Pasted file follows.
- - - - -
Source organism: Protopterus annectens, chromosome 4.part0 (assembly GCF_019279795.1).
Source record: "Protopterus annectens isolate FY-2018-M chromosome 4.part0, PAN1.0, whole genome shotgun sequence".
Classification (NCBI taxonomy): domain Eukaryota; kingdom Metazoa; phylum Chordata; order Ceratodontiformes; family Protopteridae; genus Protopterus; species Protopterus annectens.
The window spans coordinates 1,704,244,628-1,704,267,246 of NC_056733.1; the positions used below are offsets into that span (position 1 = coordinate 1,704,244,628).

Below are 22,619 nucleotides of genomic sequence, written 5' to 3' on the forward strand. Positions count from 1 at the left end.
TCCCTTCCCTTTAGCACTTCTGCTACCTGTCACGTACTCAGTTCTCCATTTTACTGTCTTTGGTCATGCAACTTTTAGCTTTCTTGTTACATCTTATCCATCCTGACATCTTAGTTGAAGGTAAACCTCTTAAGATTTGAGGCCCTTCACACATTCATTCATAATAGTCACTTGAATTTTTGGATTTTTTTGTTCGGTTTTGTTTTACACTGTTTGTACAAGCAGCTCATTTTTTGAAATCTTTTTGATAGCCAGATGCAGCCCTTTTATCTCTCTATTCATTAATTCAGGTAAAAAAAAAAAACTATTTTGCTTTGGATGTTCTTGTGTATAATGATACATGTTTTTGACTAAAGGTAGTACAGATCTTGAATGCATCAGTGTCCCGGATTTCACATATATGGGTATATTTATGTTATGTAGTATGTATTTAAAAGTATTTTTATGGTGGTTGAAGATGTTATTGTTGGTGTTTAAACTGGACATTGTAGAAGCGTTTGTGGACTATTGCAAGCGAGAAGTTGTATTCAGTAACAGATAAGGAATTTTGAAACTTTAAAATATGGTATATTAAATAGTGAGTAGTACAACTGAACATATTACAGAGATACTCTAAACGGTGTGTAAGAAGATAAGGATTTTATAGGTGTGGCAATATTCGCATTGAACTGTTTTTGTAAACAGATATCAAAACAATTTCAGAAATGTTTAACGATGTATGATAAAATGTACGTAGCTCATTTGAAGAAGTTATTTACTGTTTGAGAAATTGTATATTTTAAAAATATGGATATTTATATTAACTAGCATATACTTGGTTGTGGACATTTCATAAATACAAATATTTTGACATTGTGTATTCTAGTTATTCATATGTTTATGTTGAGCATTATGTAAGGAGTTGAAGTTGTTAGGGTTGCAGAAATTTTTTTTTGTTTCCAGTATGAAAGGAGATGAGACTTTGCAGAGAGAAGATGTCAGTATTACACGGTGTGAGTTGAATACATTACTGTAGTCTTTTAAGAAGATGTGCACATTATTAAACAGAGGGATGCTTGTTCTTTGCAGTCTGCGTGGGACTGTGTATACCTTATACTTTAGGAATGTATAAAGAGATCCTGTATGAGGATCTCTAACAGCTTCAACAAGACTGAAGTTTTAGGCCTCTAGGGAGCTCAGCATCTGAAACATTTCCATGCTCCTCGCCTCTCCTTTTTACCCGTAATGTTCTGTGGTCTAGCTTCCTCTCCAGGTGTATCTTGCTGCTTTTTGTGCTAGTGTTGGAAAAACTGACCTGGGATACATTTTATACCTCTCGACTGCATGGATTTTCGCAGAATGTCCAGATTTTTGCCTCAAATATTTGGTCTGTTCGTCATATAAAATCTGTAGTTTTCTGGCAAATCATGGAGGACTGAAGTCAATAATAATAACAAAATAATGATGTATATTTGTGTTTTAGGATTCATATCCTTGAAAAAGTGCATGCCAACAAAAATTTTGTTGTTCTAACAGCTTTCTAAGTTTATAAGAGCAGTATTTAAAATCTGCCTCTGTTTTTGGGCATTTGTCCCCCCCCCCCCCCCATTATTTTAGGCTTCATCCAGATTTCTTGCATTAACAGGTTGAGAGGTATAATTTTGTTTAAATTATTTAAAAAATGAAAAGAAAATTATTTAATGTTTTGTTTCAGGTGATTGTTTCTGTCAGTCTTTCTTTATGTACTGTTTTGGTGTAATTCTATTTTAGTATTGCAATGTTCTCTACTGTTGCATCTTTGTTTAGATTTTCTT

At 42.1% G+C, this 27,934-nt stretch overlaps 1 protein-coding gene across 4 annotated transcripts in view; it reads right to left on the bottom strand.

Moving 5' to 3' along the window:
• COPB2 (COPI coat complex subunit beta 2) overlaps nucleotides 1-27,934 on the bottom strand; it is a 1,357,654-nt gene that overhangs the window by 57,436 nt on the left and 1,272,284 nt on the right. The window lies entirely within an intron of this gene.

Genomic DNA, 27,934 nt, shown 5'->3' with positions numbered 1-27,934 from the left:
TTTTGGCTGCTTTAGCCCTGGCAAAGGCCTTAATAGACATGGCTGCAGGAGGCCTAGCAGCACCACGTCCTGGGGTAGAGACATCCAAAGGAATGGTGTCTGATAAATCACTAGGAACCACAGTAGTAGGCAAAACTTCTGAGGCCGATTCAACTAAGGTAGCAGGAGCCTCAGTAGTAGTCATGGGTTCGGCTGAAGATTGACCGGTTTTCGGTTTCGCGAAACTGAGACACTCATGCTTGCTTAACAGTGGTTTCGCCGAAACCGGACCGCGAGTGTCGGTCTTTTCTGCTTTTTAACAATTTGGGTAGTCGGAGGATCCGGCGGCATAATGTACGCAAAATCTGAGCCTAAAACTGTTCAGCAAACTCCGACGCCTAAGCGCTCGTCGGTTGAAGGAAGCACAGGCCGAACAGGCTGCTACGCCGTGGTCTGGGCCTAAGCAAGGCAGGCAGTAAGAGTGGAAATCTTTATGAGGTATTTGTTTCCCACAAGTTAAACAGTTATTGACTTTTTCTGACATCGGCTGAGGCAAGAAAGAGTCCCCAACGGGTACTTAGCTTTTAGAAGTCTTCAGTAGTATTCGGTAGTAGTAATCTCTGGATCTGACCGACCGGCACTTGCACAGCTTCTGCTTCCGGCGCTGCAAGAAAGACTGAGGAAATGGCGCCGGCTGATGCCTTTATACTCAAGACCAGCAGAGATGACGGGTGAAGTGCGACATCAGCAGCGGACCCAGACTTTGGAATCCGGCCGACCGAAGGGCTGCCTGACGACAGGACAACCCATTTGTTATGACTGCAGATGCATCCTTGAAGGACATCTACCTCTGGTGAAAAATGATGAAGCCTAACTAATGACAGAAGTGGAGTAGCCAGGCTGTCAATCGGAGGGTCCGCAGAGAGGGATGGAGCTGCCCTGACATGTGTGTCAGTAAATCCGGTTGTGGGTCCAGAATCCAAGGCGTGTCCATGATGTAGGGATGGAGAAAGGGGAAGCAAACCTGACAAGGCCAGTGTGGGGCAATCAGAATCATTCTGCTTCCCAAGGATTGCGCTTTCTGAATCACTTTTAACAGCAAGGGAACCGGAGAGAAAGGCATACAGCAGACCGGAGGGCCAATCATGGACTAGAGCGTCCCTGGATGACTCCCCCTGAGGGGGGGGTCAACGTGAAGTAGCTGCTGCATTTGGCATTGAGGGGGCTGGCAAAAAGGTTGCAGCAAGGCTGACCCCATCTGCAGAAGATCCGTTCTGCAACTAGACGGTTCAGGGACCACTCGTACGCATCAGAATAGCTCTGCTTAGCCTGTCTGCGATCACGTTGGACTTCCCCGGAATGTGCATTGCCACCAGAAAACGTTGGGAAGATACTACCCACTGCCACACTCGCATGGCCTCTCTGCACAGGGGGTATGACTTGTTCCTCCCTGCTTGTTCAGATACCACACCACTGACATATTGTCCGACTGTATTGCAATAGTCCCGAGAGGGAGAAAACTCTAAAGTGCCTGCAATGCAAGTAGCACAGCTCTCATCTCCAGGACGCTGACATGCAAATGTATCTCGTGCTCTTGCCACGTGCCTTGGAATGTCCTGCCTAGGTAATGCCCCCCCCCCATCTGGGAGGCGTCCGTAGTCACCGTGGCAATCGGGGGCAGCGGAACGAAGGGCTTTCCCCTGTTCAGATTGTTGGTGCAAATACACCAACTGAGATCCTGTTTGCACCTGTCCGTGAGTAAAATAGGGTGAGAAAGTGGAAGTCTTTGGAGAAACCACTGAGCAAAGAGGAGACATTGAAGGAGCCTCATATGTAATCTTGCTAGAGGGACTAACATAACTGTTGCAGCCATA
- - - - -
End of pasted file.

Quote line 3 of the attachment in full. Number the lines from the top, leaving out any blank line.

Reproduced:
Classification (NCBI taxonomy): domain Eukaryota; kingdom Metazoa; phylum Chordata; order Ceratodontiformes; family Protopteridae; genus Protopterus; species Protopterus annectens.